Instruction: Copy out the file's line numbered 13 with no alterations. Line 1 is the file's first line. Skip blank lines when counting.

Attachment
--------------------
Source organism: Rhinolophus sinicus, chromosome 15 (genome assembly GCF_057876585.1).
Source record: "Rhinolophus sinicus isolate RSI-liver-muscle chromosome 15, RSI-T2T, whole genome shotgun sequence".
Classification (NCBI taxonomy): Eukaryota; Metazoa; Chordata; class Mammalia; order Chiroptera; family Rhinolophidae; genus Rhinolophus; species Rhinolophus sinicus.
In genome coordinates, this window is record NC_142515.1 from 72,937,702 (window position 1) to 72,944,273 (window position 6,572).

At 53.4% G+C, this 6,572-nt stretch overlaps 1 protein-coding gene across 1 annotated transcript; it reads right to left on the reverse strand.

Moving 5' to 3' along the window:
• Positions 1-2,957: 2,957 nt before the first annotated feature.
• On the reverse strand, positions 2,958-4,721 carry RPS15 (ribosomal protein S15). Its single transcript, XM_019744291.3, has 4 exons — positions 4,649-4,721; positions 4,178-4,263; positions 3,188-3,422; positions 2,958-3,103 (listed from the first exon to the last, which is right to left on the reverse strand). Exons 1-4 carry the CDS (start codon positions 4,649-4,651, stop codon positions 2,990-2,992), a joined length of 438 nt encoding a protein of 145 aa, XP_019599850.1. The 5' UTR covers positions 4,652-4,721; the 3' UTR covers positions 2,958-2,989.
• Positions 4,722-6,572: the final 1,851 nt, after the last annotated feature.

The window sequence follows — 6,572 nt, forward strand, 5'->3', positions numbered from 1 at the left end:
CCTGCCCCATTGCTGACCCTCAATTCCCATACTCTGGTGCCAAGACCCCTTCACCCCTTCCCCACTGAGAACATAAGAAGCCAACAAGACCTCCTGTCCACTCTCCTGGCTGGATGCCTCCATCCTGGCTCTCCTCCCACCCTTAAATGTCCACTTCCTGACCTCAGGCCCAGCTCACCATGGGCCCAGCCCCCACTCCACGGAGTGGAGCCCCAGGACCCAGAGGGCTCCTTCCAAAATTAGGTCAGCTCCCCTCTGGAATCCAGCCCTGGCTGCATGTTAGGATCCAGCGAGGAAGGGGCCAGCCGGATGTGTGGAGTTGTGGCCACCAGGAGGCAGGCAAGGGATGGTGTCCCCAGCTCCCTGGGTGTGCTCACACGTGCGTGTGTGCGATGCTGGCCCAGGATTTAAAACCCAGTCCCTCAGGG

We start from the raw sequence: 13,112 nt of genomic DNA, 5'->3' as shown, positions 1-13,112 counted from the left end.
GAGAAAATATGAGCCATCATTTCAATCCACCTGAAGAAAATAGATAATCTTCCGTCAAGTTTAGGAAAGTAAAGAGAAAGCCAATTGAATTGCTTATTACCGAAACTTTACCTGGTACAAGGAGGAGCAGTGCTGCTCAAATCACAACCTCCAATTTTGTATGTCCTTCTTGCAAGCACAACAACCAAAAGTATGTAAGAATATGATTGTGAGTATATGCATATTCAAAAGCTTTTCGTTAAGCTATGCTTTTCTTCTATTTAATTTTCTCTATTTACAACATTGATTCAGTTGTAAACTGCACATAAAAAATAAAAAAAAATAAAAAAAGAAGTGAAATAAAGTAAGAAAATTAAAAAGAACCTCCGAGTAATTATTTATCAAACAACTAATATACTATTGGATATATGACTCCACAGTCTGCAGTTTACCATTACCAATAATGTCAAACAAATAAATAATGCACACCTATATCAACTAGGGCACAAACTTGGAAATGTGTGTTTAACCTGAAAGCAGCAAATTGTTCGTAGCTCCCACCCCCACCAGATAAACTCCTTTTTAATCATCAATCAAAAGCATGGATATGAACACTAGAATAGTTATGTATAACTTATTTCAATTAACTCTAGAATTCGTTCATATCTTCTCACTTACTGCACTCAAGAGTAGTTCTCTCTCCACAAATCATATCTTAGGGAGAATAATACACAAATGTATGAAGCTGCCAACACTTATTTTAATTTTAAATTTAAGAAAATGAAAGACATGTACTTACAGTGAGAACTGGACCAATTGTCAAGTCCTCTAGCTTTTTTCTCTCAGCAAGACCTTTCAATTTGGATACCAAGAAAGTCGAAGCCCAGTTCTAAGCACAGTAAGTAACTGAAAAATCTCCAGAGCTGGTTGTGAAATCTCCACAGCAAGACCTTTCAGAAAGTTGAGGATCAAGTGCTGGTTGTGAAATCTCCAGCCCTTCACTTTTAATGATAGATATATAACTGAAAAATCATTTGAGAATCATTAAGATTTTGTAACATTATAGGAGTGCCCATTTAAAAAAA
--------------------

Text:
GAGAAAATATGAGCCATCATTTCAATCCACCTGAAGAAAATAGATAATCTTCCGTCAAGTTTAGGAAAGTAAAGAGAAAGCCAATTGAATTGCTTATTACCGAAACTTTACCTGGTACAAGGAGGAGCAGTGCTGCTCAAATCACAACCTCCAATTTTGTATGTCCTTCTTGCAAGCACAACAACCAAAAGTATGTAAGAATATGATTGTGAGTATATGCATATTCAAAAGCTTTTCGTTAAGCTATGCTTTTCTTCTATTTAATTTTCTCTATTTACAACATTGATTCAGTTGTAAACTGCACATAAAAAATAAAAAAAAATAAAAAAAGAAGTGAAATAAAGTAAGAAAATTAAAAAGAACCTCCGAGTAATTATTTATCAAACAACTAATATACTATTGGATATATGACTCCACAGTCTGCAGTTTACCATTACCAATAATGTCAAACAAATAAATAATGCACACCTATATCAACTAGGGCACAAACTTGGAAATGTGTGTTTAACCTGAAAGCAGCAAATTGTTCGTAGCTCCCACCCCCACCAGATAAACTCCTTTTTAATCATCAATCAAAAGCATGGATATGAACACTAGAATAGTTATGTATAACTTATTTCAATTAACTCTAGAATTCGTTCATATCTTCTCACTTACTGCACTCAAGAGTAGTTCTCTCTCCACAAATCATATCTTAGGGAGAATAATACACAAATGTATGAAGCTGCCAACACTTATTTTAATTTTAAATTTAAGAAAATGAAAGACATGTACTTACAGTGAGAACTGGACCAATTGTCAAGTCCTCTAGCTTTTTTCTCTCAGCAAGACCTTTCAATTTGGATACCAAGAAAGTCGAAGCCCAGTTCTAAGCACAGTAAGTAACTGAAAAATCTCCAGAGCTGGTTGTGAAATCTCCACAGCAAGACCTTTCAGAAAGTTGAGGATCAAGTGCTGGTTGTGAAATCTCCAGCCCTTCACTTTTAATGATAGATATATAACTGAAAAATCATTTGAGAATCATTAAGATTTTGTAACATTATAGGAGTGCCCATTTAAAAAAA